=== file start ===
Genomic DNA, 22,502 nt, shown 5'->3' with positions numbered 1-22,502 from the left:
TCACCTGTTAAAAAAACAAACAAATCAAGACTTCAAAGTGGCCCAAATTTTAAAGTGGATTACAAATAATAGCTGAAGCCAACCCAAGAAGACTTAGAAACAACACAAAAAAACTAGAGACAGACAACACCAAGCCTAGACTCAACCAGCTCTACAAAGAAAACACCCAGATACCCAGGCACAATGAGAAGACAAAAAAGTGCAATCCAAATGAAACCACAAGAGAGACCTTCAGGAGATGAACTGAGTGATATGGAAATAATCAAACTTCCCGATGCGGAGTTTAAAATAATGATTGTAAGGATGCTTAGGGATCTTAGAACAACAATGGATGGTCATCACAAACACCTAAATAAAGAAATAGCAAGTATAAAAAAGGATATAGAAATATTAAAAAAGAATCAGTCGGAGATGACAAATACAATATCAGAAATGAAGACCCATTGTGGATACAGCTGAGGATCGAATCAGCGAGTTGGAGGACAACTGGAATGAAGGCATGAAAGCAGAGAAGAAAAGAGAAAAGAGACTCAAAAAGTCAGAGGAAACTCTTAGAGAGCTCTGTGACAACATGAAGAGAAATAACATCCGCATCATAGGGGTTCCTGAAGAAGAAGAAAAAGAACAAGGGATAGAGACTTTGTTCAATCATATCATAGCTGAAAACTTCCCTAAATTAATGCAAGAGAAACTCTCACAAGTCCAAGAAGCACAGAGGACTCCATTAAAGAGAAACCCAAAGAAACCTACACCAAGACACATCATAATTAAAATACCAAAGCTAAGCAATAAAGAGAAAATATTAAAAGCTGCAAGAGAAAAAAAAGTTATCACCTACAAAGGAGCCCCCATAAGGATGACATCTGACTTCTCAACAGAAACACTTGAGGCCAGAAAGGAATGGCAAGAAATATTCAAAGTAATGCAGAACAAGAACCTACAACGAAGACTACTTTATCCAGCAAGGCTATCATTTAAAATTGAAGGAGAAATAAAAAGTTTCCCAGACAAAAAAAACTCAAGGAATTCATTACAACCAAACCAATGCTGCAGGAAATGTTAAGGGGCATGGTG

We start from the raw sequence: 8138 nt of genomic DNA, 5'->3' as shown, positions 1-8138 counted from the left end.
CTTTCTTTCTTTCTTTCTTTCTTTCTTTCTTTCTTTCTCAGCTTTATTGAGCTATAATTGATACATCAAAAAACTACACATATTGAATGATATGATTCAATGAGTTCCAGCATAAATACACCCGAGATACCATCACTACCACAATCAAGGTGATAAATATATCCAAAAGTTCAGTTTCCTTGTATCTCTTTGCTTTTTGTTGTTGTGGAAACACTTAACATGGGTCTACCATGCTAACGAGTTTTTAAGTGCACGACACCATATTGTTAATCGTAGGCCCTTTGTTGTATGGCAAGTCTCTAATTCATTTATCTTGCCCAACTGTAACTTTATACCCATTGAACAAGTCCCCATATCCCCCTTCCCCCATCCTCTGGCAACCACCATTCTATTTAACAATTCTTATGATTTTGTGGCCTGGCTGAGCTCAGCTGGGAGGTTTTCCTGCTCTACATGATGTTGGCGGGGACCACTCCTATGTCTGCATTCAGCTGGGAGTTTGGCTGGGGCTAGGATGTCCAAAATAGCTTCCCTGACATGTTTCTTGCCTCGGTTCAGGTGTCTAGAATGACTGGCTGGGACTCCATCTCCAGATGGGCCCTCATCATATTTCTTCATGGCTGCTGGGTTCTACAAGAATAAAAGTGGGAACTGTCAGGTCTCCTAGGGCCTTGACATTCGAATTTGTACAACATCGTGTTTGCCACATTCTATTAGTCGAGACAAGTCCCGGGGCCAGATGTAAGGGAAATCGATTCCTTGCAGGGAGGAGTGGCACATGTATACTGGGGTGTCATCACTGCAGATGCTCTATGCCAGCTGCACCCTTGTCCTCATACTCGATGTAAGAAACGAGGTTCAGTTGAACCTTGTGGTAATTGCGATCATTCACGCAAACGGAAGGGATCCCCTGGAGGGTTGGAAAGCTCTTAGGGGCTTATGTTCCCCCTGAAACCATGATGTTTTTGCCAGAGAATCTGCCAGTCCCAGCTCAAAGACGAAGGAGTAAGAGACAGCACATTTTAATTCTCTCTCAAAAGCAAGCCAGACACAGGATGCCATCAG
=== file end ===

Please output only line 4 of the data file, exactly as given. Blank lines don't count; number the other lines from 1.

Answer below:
CTTTCTTTCTTTCTTTCTTTCTTTCTTTCTTTCTTTCTCAGCTTTATTGAGCTATAATTGATACATCAAAAAACTACACATATTGAATGATATGATTCAATGAGTTCCAGCATAAATACACCCGAGATACCATCACTACCACAATCAAGGTGATAAATATATCCAAAAGTTCAGTTTCCTTGTATCTCTTTGCTTTTTGTTGTTGTGGAAACACTTAACATGGGTCTACCATGCTAACGAGTTTTTAAGTGCACGACACCATATTGTTAATCGTAGGCCCTTTGTTGTATGGCAAGTCTCTAATTCATTTATCTTGCCCAACTGTAACTTTATACCCATTGAACAAGTCCCCATATCCCCCTTCCCCCATCCTCTGGCAACCACCATTCTATTTAACAATTCTTATGATTTTGTGGCCTGGCTGAGCTCAGCTGGGAGGTTTTCCTGCTCTACATGATGTTGGCGGGGACCACTCCTATGTCTGCATTCAGCTGGGAGTTTGGCTGGGGCTAGGATGTCCAAAATAGCTTCCCTGACATGTTTCTTGCCTCGGTTCAGGTGTCTAGAATGACTGGCTGGGACTCCATCTCCAGATGGGCCCTCATCATATTTCTTCATGGCTGCTGGGTTCTACAAGAATAAAAGTGGGAACTGTCAGGTCTCCTAGGGCCTTGACATTCGAATTTGTACAACATCGTGTTTGCCACATTCTATTAGTCGAGACAAGTCCCGGGGCCAGATGTAAGGGAAATCGATTCCTTGCAGGGAGGAGTGGCACATGTATACTGGGGTGTCATCACTGCAGATGCTCTATGCCAGCTGCACCCTTGTCCTCATACTCGATGTAAGAAACGAGGTTCAGTTGAACCTTGTGGTAATTGCGATCATTCACGCAAACGGAAGGGATCCCCTGGAGGGTTGGAAAGCTCTTAGGGGCTTATGTTCCCCCTGAAACCATGATGTTTTTGCCAGAGAATCTGCCAGTCCCAGCTCAAAGACGAAGGAGTAAGAGACAGCACATTTTAATTCTCTCTCAAAAGCAAGCCAGACACAGGATGCCATCAG